Charles J. Nugent

If you look at our deposits and look at the current rates, I think we were thinking that that would go up to $14.0 million in 2009. We have credits at each one of the different banks and they’re running off and the rates are going up. When we looked at deposits, when we thought in 2009 and looked at the rate, I think we were estimating $14.0 million for FDIC insurance in 2009.

David Darst - FTN Midwest Securities Corp.

I guess that’s increasing throughout the year?

Charles J. Nugent

And that could go up more if they increase the rates, also. That was our guess. And it was finding the rate to our deposits.

Operator

Your next question comes from Collyn Gilbert – Stifel Nicolaus & Company.

Collyn Gilbert – Stifel Nicolaus & Company

I know this is a tough question to answer and I think others have tried to ask it and it boils down to the reserve and the provision. Old-age sort of reserve methodology as you have said before in the past is that you have to reserve for the problem credits that you see in your portfolio today. I guess that is where the regulatory guidelines sit. However, that looks as if that is subject to change.

The big jump in the reserve, do we assume that it is purely a function of what you see in the portfolio today? To then draw the conclusion that, obviously we are in a continuing deteriorating environment which would lead to the need to only further build the reserve, from here.

R. Scott Smith

It’s us looking at the loans individually, all the big ones, and the smaller ones on a pooled basis. But the methodology is changed but economic conditions have certainly worsened and that’s having an effect on our valuation.

Operator

There are no further questions in the queue.

R. Scott Smith

I would like to end this call by thanking everyone who joined us today. We hope that you will be able to join us again for our first quarter 2009 earnings conference call, which is scheduled for April 22 at 10:00 a.m.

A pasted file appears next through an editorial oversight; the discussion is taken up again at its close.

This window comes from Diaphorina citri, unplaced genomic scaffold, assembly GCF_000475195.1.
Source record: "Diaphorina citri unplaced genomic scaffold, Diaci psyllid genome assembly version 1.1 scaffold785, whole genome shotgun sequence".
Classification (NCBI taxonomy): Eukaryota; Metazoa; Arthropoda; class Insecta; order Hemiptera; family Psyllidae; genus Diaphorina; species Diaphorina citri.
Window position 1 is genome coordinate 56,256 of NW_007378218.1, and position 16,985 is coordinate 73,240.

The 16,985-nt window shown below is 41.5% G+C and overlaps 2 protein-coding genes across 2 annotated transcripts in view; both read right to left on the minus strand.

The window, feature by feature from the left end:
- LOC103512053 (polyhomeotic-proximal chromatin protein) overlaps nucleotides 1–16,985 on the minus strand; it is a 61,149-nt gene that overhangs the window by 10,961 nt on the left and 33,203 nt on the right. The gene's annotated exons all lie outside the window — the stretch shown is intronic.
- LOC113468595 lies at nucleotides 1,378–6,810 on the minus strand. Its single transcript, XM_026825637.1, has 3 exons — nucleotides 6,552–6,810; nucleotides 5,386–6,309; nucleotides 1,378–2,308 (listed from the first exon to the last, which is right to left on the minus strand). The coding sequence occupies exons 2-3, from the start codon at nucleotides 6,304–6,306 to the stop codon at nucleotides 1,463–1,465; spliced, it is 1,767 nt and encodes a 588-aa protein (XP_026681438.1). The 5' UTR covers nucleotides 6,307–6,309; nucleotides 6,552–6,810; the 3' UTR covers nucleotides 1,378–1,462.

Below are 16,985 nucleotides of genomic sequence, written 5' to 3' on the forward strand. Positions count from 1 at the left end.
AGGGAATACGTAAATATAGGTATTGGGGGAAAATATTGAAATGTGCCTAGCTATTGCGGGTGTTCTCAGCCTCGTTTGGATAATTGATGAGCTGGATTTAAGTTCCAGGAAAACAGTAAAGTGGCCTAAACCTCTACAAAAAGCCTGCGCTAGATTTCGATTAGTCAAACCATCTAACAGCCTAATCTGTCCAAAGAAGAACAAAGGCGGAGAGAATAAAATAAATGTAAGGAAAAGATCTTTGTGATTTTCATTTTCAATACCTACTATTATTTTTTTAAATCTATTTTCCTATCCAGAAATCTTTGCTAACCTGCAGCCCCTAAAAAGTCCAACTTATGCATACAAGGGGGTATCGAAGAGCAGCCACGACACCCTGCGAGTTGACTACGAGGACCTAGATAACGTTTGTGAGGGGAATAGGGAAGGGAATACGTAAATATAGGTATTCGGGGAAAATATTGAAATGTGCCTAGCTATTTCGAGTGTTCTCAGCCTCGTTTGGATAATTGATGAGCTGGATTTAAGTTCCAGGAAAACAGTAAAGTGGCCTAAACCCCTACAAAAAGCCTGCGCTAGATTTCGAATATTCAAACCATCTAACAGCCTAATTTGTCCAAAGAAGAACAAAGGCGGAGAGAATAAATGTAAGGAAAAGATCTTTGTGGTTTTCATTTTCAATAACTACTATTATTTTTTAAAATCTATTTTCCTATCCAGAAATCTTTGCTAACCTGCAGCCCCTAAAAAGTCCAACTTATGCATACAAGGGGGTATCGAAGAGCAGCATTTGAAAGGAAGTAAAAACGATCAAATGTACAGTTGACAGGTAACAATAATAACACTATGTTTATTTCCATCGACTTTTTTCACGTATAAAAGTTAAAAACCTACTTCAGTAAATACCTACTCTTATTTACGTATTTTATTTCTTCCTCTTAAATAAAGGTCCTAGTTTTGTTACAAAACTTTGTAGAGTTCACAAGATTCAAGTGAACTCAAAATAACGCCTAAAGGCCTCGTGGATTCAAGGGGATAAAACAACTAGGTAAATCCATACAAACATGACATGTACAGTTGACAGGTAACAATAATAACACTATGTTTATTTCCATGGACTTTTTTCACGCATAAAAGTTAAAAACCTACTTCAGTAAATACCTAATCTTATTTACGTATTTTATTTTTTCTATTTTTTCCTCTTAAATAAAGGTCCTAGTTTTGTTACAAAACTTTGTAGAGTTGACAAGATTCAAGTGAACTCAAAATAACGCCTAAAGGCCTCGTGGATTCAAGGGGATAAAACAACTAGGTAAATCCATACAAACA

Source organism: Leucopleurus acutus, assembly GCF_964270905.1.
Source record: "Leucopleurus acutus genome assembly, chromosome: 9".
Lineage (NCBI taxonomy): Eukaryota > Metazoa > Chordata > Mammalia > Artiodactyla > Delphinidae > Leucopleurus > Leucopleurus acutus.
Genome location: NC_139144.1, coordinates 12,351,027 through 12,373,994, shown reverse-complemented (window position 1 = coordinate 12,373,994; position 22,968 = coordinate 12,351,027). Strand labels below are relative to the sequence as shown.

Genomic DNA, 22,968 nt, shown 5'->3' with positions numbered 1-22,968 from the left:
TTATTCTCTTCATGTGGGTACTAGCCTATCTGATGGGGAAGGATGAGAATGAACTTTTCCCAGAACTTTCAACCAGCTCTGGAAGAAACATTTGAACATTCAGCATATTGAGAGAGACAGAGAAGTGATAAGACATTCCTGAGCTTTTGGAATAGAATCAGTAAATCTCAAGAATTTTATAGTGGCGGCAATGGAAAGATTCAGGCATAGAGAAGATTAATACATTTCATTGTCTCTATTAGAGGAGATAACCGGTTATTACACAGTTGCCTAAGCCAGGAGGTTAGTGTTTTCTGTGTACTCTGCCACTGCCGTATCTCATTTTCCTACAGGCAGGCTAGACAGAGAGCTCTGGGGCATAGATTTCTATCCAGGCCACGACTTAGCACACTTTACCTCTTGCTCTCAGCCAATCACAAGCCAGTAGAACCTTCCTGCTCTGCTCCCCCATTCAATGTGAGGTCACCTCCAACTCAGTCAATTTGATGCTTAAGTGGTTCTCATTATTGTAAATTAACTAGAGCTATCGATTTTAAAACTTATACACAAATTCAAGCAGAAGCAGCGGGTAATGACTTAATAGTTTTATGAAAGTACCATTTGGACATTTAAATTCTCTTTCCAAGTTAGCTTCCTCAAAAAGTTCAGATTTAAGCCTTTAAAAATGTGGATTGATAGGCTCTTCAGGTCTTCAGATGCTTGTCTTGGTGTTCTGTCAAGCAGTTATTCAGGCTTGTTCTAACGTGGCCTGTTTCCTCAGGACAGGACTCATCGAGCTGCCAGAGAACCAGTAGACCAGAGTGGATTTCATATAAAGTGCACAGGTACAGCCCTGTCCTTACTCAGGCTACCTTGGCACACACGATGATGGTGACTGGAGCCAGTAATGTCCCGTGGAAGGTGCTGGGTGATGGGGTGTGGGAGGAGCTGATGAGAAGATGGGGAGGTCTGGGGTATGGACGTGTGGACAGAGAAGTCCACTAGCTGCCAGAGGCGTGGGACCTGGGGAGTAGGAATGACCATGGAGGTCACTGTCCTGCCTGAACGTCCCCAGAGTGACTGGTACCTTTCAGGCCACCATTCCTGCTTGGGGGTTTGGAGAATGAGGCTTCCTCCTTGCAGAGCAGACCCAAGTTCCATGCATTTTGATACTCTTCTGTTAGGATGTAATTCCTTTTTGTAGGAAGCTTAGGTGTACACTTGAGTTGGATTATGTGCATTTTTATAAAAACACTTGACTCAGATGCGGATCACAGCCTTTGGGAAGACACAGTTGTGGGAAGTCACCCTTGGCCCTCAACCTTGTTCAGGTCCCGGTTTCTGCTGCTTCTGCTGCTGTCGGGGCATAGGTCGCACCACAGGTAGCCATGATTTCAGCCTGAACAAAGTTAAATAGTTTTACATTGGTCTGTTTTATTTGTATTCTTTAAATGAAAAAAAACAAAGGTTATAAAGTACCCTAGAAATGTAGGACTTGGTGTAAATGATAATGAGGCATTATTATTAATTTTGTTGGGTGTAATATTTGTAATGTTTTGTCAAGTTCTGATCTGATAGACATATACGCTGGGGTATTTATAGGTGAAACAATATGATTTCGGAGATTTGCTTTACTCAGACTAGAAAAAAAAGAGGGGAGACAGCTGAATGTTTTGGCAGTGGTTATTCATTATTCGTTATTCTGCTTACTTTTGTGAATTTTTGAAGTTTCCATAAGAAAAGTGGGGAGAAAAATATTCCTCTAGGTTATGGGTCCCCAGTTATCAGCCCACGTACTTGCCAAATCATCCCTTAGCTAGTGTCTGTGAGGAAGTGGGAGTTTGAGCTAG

Operator

This concludes today’s conference call.

Copyright policy: All transcripts on this site are the copyright of Seeking Alpha. However, we view them as an important resource for bloggers and journalists, and are excited to contribute to the democratization of financial information on the Internet. (Until now investors have had to pay thousands of dollars in subscription fees for transcripts.) So our reproduction policy is as follows: You may quote up to 400 words of any transcript on the condition that you attribute the transcript to Seeking Alpha and either link to the original transcript or to www.SeekingAlpha.com. All other use is prohibited.

THE INFORMATION CONTAINED HERE IS A TEXTUAL REPRESENTATION OF THE APPLICABLE COMPANY'S CONFERENCE CALL, CONFERENCE PRESENTATION OR OTHER AUDIO PRESENTATION, AND WHILE EFFORTS ARE MADE TO PROVIDE AN ACCURATE TRANSCRIPTION, THERE MAY BE MATERIAL ERRORS, OMISSIONS, OR INACCURACIES IN THE REPORTING OF THE SUBSTANCE OF THE AUDIO PRESENTATIONS. IN NO WAY DOES SEEKING ALPHA ASSUME ANY RESPONSIBILITY FOR ANY INVESTMENT OR OTHER DECISIONS MADE BASED UPON THE INFORMATION PROVIDED ON THIS WEB SITE OR IN ANY TRANSCRIPT. USERS ARE ADVISED TO REVIEW THE APPLICABLE COMPANY'S AUDIO PRESENTATION ITSELF AND THE APPLICABLE COMPANY'S SEC FILINGS BEFORE MAKING ANY INVESTMENT OR OTHER DECISIONS.

If you have any additional questions about our online transcripts, please contact us at: transcripts@seekingalpha.com. Thank you!

Source: Fulton Financial Corporation Q4 2008 Earnings Call Transcript
This Transcript
All Transcripts